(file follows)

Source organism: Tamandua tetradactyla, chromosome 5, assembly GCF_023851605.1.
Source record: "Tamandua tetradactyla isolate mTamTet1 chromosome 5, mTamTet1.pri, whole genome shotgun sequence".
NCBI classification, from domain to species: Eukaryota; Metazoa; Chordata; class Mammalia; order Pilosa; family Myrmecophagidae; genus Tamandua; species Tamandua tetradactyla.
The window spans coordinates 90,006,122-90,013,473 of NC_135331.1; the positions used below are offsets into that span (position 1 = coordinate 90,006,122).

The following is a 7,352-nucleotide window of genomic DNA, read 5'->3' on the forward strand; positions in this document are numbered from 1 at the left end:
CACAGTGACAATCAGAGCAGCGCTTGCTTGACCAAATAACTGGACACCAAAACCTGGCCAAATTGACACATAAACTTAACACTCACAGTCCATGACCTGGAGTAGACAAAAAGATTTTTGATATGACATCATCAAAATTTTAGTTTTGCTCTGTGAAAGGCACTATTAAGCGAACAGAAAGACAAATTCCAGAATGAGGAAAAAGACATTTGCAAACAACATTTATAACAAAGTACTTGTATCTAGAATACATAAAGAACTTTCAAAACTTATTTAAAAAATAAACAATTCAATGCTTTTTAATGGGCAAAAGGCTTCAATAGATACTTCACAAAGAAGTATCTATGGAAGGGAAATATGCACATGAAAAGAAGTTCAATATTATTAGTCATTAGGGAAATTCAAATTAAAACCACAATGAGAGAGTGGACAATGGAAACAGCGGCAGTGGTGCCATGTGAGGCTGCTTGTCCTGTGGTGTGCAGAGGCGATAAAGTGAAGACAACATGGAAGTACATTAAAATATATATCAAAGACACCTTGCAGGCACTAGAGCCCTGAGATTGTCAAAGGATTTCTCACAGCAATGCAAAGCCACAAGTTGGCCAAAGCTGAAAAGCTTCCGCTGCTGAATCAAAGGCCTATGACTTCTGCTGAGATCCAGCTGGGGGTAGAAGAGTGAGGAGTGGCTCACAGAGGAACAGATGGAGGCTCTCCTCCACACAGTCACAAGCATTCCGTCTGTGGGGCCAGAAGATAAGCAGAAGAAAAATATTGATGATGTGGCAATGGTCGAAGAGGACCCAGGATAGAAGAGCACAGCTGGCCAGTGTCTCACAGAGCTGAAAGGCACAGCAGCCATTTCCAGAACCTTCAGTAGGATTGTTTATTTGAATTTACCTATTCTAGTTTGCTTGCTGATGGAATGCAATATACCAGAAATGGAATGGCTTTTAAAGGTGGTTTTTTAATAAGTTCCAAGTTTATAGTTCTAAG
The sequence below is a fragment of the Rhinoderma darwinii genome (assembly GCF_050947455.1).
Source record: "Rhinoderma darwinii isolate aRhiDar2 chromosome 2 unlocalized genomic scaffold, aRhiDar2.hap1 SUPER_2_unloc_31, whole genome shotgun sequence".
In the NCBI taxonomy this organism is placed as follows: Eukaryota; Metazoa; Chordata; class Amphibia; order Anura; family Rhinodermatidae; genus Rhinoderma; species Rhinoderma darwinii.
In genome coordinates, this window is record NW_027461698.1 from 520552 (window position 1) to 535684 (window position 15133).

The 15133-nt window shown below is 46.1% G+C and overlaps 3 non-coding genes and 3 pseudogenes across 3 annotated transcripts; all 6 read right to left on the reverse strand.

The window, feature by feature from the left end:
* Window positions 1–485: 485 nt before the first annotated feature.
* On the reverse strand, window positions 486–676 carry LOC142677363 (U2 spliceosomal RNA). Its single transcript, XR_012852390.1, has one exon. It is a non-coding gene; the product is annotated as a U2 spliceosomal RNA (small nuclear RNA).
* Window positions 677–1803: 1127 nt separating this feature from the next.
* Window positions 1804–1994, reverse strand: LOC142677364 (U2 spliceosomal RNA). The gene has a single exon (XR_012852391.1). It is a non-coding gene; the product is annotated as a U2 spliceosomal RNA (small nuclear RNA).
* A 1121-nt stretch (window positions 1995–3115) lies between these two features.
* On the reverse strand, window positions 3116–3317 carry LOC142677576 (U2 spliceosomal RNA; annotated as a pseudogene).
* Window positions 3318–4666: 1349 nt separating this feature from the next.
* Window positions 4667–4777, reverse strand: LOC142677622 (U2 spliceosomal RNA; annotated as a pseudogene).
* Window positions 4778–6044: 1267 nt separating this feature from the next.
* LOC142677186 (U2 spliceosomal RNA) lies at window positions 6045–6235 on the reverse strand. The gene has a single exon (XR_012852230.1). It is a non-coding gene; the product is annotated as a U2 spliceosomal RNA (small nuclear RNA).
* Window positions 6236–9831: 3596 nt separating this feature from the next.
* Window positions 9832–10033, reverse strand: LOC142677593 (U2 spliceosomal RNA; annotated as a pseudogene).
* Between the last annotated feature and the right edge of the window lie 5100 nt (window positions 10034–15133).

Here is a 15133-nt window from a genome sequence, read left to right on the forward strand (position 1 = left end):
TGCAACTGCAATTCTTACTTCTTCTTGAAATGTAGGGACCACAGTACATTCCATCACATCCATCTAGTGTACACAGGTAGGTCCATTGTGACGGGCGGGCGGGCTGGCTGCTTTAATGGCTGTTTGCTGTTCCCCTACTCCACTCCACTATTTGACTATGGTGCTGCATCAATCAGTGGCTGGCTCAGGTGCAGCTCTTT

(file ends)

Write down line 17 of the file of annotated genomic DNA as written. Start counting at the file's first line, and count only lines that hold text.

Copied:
* A 1121-nt stretch (window positions 1995–3115) lies between these two features.